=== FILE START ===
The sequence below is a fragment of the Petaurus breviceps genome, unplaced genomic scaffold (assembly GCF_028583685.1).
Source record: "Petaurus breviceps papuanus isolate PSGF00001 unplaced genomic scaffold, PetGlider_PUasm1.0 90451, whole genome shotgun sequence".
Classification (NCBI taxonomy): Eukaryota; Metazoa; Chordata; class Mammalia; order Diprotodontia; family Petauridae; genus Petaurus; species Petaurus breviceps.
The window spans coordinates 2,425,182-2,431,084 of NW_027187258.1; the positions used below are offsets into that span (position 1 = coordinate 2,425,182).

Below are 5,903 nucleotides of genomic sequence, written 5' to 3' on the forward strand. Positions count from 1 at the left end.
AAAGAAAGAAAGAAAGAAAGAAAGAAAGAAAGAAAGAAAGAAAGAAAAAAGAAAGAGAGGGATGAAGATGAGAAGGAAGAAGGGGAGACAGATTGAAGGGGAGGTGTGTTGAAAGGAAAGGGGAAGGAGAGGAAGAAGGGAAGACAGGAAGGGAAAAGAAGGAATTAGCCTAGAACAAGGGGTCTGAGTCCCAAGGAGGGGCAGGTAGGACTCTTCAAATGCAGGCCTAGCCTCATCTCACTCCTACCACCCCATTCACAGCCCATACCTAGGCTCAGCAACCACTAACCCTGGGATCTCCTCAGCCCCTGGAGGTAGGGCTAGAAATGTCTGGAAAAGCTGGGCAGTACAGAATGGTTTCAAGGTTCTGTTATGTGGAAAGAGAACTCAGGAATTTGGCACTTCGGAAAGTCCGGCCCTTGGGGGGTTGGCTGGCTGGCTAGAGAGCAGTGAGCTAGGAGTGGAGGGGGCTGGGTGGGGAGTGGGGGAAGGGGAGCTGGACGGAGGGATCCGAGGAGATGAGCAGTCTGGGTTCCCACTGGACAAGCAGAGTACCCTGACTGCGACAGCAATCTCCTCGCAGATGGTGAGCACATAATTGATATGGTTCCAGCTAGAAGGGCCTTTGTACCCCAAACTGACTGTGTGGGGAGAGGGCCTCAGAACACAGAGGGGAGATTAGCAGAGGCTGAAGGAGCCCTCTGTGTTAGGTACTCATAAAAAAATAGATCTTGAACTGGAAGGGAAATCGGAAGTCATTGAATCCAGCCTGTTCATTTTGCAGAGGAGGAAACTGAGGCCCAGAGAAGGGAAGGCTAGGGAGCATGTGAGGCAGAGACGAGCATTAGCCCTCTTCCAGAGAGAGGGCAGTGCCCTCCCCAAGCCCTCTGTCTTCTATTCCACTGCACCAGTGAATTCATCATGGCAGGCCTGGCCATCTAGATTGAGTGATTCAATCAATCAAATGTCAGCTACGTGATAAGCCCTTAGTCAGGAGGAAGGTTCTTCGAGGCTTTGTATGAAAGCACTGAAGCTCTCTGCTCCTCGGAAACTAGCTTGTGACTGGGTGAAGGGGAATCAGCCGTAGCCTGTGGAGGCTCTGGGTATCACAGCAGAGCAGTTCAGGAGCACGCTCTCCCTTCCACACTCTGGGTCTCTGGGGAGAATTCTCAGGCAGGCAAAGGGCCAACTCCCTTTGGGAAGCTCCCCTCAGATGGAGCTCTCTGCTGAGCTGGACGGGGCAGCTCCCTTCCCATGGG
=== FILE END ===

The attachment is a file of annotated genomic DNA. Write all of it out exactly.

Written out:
The sequence below is a fragment of the Petaurus breviceps genome, unplaced genomic scaffold (assembly GCF_028583685.1).
Source record: "Petaurus breviceps papuanus isolate PSGF00001 unplaced genomic scaffold, PetGlider_PUasm1.0 90451, whole genome shotgun sequence".
Classification (NCBI taxonomy): Eukaryota; Metazoa; Chordata; class Mammalia; order Diprotodontia; family Petauridae; genus Petaurus; species Petaurus breviceps.
The window spans coordinates 2,425,182-2,431,084 of NW_027187258.1; the positions used below are offsets into that span (position 1 = coordinate 2,425,182).

Below are 5,903 nucleotides of genomic sequence, written 5' to 3' on the forward strand. Positions count from 1 at the left end.
AAAGAAAGAAAGAAAGAAAGAAAGAAAGAAAGAAAGAAAGAAAGAAAAAAGAAAGAGAGGGATGAAGATGAGAAGGAAGAAGGGGAGACAGATTGAAGGGGAGGTGTGTTGAAAGGAAAGGGGAAGGAGAGGAAGAAGGGAAGACAGGAAGGGAAAAGAAGGAATTAGCCTAGAACAAGGGGTCTGAGTCCCAAGGAGGGGCAGGTAGGACTCTTCAAATGCAGGCCTAGCCTCATCTCACTCCTACCACCCCATTCACAGCCCATACCTAGGCTCAGCAACCACTAACCCTGGGATCTCCTCAGCCCCTGGAGGTAGGGCTAGAAATGTCTGGAAAAGCTGGGCAGTACAGAATGGTTTCAAGGTTCTGTTATGTGGAAAGAGAACTCAGGAATTTGGCACTTCGGAAAGTCCGGCCCTTGGGGGGTTGGCTGGCTGGCTAGAGAGCAGTGAGCTAGGAGTGGAGGGGGCTGGGTGGGGAGTGGGGGAAGGGGAGCTGGACGGAGGGATCCGAGGAGATGAGCAGTCTGGGTTCCCACTGGACAAGCAGAGTACCCTGACTGCGACAGCAATCTCCTCGCAGATGGTGAGCACATAATTGATATGGTTCCAGCTAGAAGGGCCTTTGTACCCCAAACTGACTGTGTGGGGAGAGGGCCTCAGAACACAGAGGGGAGATTAGCAGAGGCTGAAGGAGCCCTCTGTGTTAGGTACTCATAAAAAAATAGATCTTGAACTGGAAGGGAAATCGGAAGTCATTGAATCCAGCCTGTTCATTTTGCAGAGGAGGAAACTGAGGCCCAGAGAAGGGAAGGCTAGGGAGCATGTGAGGCAGAGACGAGCATTAGCCCTCTTCCAGAGAGAGGGCAGTGCCCTCCCCAAGCCCTCTGTCTTCTATTCCACTGCACCAGTGAATTCATCATGGCAGGCCTGGCCATCTAGATTGAGTGATTCAATCAATCAAATGTCAGCTACGTGATAAGCCCTTAGTCAGGAGGAAGGTTCTTCGAGGCTTTGTATGAAAGCACTGAAGCTCTCTGCTCCTCGGAAACTAGCTTGTGACTGGGTGAAGGGGAATCAGCCGTAGCCTGTGGAGGCTCTGGGTATCACAGCAGAGCAGTTCAGGAGCACGCTCTCCCTTCCACACTCTGGGTCTCTGGGGAGAATTCTCAGGCAGGCAAAGGGCCAACTCCCTTTGGGAAGCTCCCCTCAGATGGAGCTCTCTGCTGAGCTGGACGGGGCAGCTCCCTTCCCATGGG